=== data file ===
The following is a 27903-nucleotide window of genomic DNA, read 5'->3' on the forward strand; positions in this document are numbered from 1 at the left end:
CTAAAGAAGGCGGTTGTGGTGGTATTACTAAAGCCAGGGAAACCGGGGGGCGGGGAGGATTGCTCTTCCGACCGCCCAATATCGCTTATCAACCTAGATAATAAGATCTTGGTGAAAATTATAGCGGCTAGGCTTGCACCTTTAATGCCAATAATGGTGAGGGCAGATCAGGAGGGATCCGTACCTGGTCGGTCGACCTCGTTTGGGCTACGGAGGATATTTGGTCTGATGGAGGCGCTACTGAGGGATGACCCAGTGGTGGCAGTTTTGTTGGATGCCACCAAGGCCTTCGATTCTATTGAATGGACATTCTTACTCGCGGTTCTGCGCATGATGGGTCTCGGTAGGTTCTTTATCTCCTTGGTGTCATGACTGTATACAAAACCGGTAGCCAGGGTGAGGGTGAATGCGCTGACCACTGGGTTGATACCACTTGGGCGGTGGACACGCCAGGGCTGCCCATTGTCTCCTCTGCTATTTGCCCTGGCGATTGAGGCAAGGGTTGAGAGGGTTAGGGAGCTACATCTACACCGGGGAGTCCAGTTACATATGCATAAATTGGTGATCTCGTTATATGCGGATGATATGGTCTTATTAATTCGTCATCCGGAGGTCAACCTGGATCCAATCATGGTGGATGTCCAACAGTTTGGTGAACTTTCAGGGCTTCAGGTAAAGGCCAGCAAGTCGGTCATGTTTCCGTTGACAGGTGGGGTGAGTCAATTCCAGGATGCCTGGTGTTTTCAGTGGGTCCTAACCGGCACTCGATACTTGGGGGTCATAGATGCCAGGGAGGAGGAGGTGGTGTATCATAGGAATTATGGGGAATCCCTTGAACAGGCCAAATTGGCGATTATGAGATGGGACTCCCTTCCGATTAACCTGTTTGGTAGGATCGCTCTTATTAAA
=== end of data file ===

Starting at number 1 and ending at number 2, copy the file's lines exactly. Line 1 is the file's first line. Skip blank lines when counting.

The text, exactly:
The following is a 27903-nucleotide window of genomic DNA, read 5'->3' on the forward strand; positions in this document are numbered from 1 at the left end:
CTAAAGAAGGCGGTTGTGGTGGTATTACTAAAGCCAGGGAAACCGGGGGGCGGGGAGGATTGCTCTTCCGACCGCCCAATATCGCTTATCAACCTAGATAATAAGATCTTGGTGAAAATTATAGCGGCTAGGCTTGCACCTTTAATGCCAATAATGGTGAGGGCAGATCAGGAGGGATCCGTACCTGGTCGGTCGACCTCGTTTGGGCTACGGAGGATATTTGGTCTGATGGAGGCGCTACTGAGGGATGACCCAGTGGTGGCAGTTTTGTTGGATGCCACCAAGGCCTTCGATTCTATTGAATGGACATTCTTACTCGCGGTTCTGCGCATGATGGGTCTCGGTAGGTTCTTTATCTCCTTGGTGTCATGACTGTATACAAAACCGGTAGCCAGGGTGAGGGTGAATGCGCTGACCACTGGGTTGATACCACTTGGGCGGTGGACACGCCAGGGCTGCCCATTGTCTCCTCTGCTATTTGCCCTGGCGATTGAGGCAAGGGTTGAGAGGGTTAGGGAGCTACATCTACACCGGGGAGTCCAGTTACATATGCATAAATTGGTGATCTCGTTATATGCGGATGATATGGTCTTATTAATTCGTCATCCGGAGGTCAACCTGGATCCAATCATGGTGGATGTCCAACAGTTTGGTGAACTTTCAGGGCTTCAGGTAAAGGCCAGCAAGTCGGTCATGTTTCCGTTGACAGGTGGGGTGAGTCAATTCCAGGATGCCTGGTGTTTTCAGTGGGTCCTAACCGGCACTCGATACTTGGGGGTCATAGATGCCAGGGAGGAGGAGGTGGTGTATCATAGGAATTATGGGGAATCCCTTGAACAGGCCAAATTGGCGATTATGAGATGGGACTCCCTTCCGATTAACCTGTTTGGTAGGATCGCTCTTATTAAA